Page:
In summary, Ellen White provided several suggestions as to how to study for truth:

· We should invite the Holy Spirit to help us in our study.17

· We must be willing to obey the truth.18

· We must be open-minded, even prepared to surrender previously held opinions.19

· We should expect to discover new truths.20

· We should expect “new” light to harmonize with old truth.21

· An interpretation may be wrong if it is accompanied by an unChristlike spirit. In the context of the 1888 General Conference session, Ellen White wrote to those who were still antagonistic to her and to Elders Jones and Waggoner: “These testimonies of the Spirit of God, the fruits of the Spirit of God, have no weight unless they are stamped with your ideas of the law in Galatians. I am afraid of you and I am afraid of your interpretation of any Scripture which has revealed itself in such an unChristlike spirit as you have manifested and has cost me so much unnecessary labor. . . . Let your caution be exercised in the line of fear lest you are committing the sin against the Holy Ghost. . . . I am afraid of any application of Scripture that needs such a spirit and bears such fruit as you have manifested.”22


Thought or Verbal Inspiration

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But Ellen White saw additional problems that could arise when one asks, How does the infinite, infallible God speak to finite, fallible men and women? How does a person, many years after the appearance of a prophet, understand his or her divinely inspired messages written hundreds, even thousands, of years before?

For some, it seems easier to believe that God dictated the words that the prophet faithfully recorded. For them, this method would avoid mistakes by eliminating human error.

For others, this dictation method not only ignores reality, it opens the door unnecessarily to an enormous list of problems that discredits what God has been trying to do.23

Ellen White identified with those who accepted the concept of thought inspiration rather than verbal inspiration. She recognized that “the writers of the Bible had to express their ideas in human language. It was written by human men. . . . The Bible is not given to us in grand superhuman language. . . . Everything that is human is imperfect. Different meanings are expressed by the same word; there is not one word for each distinct idea. . . . The Bible is written by inspired men, but it is not God’s mode of thought and expression. . . . Inspiration acts not on the man’s words or his expressions but on the man himself, who, under the influence of the Holy Ghost, is imbued with thoughts. But the words receive the impress of the individual mind. . . . The divine mind and will is combined with the human mind and will; thus the utterances of the man are the word of God.”24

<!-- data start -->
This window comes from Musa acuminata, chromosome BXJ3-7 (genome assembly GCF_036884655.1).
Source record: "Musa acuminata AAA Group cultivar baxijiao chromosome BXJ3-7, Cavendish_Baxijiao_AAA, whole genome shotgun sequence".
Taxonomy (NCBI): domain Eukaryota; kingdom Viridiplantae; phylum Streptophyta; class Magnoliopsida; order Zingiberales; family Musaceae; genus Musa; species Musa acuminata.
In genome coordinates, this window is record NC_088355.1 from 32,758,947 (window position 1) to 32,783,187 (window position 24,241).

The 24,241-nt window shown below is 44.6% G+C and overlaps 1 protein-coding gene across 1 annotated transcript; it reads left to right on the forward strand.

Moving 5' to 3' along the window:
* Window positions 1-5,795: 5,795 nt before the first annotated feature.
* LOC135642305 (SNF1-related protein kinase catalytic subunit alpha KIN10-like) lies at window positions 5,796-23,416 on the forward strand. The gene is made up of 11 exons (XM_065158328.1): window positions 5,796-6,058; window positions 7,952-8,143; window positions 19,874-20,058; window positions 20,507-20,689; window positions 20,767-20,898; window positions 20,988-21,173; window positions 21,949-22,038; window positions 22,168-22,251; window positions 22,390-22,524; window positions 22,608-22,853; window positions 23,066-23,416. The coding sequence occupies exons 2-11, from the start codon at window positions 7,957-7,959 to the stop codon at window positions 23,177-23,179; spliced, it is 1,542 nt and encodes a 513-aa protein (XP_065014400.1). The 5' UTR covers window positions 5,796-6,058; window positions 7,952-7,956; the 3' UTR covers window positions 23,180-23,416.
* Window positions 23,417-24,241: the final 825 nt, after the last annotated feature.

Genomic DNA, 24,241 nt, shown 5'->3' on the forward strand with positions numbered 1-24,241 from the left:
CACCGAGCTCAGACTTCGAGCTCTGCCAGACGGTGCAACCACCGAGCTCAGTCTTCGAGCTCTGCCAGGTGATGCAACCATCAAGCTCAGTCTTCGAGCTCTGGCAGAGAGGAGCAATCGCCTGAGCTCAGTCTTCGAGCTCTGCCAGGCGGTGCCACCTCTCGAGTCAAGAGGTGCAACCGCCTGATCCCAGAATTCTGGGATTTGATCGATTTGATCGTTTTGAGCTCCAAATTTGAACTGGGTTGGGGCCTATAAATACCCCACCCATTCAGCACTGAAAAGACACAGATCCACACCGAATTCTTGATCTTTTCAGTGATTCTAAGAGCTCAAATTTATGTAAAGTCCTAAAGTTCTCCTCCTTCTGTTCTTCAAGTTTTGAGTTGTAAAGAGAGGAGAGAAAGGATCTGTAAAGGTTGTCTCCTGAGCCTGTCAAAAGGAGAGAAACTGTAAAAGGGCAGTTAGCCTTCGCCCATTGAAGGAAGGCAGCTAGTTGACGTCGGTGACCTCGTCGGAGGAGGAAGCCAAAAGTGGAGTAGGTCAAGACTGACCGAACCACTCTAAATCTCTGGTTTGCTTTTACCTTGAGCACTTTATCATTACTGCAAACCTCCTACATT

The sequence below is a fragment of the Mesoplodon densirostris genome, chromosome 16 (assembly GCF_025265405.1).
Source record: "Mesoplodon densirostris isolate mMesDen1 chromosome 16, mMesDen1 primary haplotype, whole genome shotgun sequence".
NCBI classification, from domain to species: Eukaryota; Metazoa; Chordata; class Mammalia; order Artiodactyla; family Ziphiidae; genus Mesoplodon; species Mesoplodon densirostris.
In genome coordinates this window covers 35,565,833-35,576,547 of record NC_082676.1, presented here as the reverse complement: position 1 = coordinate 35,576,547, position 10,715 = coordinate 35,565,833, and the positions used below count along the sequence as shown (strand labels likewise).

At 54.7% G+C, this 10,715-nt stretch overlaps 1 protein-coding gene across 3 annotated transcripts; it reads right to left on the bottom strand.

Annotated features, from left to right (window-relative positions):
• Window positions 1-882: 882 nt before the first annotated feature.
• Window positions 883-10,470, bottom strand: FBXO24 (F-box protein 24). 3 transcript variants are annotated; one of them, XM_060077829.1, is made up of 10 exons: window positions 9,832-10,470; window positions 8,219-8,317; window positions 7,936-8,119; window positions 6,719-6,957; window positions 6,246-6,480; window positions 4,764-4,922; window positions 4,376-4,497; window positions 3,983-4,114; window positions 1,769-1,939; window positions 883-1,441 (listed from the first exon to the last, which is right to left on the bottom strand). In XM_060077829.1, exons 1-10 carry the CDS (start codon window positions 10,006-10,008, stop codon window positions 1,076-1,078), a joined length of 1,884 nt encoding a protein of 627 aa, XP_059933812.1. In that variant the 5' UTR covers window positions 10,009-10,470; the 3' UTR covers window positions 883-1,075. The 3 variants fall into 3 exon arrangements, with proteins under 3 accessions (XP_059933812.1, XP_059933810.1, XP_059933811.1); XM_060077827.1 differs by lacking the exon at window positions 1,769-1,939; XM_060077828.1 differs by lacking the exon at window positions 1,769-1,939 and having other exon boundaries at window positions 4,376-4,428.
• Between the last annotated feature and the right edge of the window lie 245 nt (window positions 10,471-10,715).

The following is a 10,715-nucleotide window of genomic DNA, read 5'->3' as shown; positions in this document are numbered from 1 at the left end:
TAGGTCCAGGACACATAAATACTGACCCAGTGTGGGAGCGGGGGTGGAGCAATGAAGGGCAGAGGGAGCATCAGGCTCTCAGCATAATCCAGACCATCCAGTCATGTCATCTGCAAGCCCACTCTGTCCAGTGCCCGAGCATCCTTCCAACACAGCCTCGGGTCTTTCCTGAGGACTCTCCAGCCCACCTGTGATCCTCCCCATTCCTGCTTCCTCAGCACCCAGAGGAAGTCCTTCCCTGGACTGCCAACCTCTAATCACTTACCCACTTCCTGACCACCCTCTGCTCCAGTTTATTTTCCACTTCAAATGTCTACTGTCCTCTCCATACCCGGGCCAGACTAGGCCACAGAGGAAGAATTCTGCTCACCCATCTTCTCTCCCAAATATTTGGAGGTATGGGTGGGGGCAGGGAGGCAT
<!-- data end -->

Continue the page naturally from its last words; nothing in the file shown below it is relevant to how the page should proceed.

What shall we make of this recognition of enormous diversity of expression and logic, as diverse as there are writers? How can later readers of these prophets find coherence and unity in what all declare to be “the word of the Lord”? The unity of the message is guaranteed by the one Author who inspired them all. Ellen White wrote: “The Creator of all ideas may impress different minds with the same thought, but each may express it in a different way, yet without contradiction.”25

Yet the unity of the Bible is not always apparent to the casual reader. “The illuminated soul sees a spiritual unity, one grand golden thread running through the whole, but it requires patience, thought, and prayer to trace out the precious golden thread.”26

Biblical scholars have compared the divine-human union in Jesus Christ with the divine-human union in the writing of the Bible. Ellen White endorsed this comparison: “The Bible is not given to us in grand superhuman language. Jesus, in order to reach man where he is, took humanity.”27 “The Bible, with its God-given truths expressed in the language of men, presents a union of the divine and the human. Such a union existed in the nature of Christ, who was the Son of God and the Son of man. Thus it is true of the Bible, as it was of Christ, that ‘the Word was made flesh, and dwelt among us’” (John 1:14).28

Jesus was born a Jew, not an African or a Norwegian. He probably was less than six feet tall. Humanly speaking, He was limited by the DNA of His genetic background. Nevertheless, He revealed the Word of God, His message, in its purest sense.29